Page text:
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Errm, who's "we"?  Think US companies like Haliburton cleaned up the spoils, and now it's socially divided three ways. So what about the benefits of Afghanistan Kije?

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Errm, who's "we"?  Think US companies like Haliburton cleaned up the spoils, and now it's socially divided three ways. So what about the benefits of Afghanistan Kije?

poppy fields!. :unsure:

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Oh?!   and presumably Bush knew this, when he sent special forces in, to capture Bin Ladin?  and rather than mission creep, and the Taliban opposition; the military build up that sucked us into it, was really about "lithium"?  and when we've left, making every effort not to make it look like a defeat, and the Taliban take over or the tribalism returns, they'll get into mining lithium for us, rather than opium?!  "Cluching at straws" methinks.

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... and have we achieved that?  With the Afghan Army and Police well and truly penetrated by the Taliban, a Gov wreaking of corruption and religious and cultural pre-disposition to wallow in the 7th century; perhaps you'll expound on how this "stable platform" or this "West friendly" scenario will come about?!

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Wasn't it the new breed of lithium batteries that were causing problems on the Dreamliner planes that were grounded a couple of weeks ago ? ....terrorist batteries ! We will also probably need lithium for the HS2. ,somewhere in its design .

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I'm sure there will be all sorts of economic reasons for "resource wars" (incl water) in the future; which is why some of us advocate moving towards self sufficiency now.

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So Obs where are we going to get our rare earth elements, many of which are situated in China, and in Africa. The UK has little or non of these rare commodities.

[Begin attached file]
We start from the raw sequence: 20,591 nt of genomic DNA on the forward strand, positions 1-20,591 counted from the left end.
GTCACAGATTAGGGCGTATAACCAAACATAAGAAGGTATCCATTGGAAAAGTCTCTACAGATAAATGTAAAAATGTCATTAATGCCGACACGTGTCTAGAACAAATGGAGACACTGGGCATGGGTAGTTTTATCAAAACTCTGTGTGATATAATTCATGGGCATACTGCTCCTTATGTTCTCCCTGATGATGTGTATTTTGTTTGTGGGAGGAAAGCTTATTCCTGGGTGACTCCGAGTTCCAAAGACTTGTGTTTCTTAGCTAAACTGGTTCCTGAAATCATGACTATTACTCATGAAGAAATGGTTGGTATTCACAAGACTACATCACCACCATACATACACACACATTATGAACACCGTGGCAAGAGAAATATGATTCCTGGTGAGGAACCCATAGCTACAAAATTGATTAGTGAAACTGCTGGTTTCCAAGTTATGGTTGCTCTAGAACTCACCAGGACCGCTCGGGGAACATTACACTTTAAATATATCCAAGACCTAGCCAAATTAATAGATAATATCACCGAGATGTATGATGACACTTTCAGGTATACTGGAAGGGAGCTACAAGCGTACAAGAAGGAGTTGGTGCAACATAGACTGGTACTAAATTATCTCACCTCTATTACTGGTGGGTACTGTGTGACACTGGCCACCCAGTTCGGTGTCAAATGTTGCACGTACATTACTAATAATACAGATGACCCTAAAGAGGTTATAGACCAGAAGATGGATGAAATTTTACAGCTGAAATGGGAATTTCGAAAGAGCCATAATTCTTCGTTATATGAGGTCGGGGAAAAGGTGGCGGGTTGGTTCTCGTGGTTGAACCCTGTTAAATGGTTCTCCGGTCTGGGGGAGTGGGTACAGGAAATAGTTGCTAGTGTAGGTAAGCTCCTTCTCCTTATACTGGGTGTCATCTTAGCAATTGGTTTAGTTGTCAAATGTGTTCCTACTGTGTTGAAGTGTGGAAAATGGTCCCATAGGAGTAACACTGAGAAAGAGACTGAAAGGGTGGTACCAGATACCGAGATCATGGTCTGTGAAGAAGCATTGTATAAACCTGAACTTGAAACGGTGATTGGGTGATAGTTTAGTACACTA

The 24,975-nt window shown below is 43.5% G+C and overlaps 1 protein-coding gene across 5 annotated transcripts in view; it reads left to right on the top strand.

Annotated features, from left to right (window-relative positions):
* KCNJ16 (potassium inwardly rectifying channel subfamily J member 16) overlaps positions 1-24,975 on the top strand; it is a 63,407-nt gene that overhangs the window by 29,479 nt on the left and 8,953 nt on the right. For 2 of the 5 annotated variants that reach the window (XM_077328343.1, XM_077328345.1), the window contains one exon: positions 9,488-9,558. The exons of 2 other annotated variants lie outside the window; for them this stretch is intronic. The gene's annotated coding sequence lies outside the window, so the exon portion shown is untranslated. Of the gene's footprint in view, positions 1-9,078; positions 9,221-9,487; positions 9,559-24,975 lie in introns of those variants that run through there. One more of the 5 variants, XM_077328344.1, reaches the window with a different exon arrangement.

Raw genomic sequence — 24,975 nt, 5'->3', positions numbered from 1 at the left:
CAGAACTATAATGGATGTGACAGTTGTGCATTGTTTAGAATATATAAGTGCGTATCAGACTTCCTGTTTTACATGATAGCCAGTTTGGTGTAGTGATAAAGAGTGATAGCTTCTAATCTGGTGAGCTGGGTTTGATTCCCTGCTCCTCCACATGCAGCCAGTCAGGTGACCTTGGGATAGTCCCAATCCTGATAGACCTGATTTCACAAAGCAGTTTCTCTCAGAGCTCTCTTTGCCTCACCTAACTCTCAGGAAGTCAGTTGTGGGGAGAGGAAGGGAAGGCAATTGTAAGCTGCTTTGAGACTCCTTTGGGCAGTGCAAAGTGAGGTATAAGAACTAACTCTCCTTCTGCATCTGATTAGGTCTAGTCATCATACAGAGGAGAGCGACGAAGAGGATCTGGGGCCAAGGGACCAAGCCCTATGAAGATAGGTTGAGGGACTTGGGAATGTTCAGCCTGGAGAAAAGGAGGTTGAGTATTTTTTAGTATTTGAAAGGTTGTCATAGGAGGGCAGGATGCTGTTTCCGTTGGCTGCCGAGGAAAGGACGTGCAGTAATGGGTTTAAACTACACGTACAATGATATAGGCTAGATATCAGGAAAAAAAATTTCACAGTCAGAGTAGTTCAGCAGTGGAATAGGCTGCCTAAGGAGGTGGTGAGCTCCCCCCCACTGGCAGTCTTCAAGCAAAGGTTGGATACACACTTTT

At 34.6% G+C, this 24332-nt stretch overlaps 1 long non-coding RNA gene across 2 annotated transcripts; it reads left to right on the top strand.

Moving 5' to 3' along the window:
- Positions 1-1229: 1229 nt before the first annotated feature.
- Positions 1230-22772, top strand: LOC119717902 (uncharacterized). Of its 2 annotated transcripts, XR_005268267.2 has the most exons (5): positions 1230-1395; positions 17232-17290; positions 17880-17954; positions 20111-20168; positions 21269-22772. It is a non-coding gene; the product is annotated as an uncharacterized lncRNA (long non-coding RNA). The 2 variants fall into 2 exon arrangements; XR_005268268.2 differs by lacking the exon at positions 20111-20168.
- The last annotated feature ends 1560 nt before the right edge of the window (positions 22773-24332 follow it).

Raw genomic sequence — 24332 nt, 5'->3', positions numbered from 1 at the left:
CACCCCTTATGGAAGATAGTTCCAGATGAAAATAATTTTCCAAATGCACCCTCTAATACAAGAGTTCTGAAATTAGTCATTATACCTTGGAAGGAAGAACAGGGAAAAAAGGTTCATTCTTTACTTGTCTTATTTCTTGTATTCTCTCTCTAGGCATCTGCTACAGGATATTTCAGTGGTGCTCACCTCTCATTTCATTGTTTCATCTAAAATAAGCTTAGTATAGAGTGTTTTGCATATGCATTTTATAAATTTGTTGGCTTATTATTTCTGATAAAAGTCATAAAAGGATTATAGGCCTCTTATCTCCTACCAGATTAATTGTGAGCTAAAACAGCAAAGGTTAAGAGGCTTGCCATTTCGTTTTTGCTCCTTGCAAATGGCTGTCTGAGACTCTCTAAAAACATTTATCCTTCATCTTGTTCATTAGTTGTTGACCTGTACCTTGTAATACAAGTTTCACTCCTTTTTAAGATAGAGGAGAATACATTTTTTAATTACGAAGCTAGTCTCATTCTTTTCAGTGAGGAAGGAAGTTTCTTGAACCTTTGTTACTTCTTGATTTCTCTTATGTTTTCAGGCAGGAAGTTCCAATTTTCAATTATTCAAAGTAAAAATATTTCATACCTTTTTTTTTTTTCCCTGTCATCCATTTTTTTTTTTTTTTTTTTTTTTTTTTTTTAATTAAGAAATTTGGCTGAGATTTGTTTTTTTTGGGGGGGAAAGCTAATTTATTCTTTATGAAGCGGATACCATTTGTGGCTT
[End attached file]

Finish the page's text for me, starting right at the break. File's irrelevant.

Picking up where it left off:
So your self sufficiently won't go very far, so those that are advocating self sufientcy have no real idea where most of the things we need come from, and are not living in the real world.

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Any items that can't be found locally can be stockpiled from imports, before things kick off.  Rather than sleep walking into crisis in the future - we should be preparing now - alas a big ask of most folk, myopia rules.

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So how big are the stores of rare earth elements in the UK Obs.

 

Cleo, I am not saying I agree with it, but as you say that's the way it is.

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Just thought you'd like to know!

 

Googled Information.

 

Some interesting facts regarding where lithium is produced, after viewing the following information I dont believe that lithium deposits in Afghanistan are that important to world supply!.

 

Major lithium producing countries are the United States, Russia, Australia, Argentina and China. Several of these countries produced lithium oxide from raw materials such as spodumene, petalite and lepidolite. Chile and Bolivia are just two South Amarican countries who are also sitting on large deposits of lithium.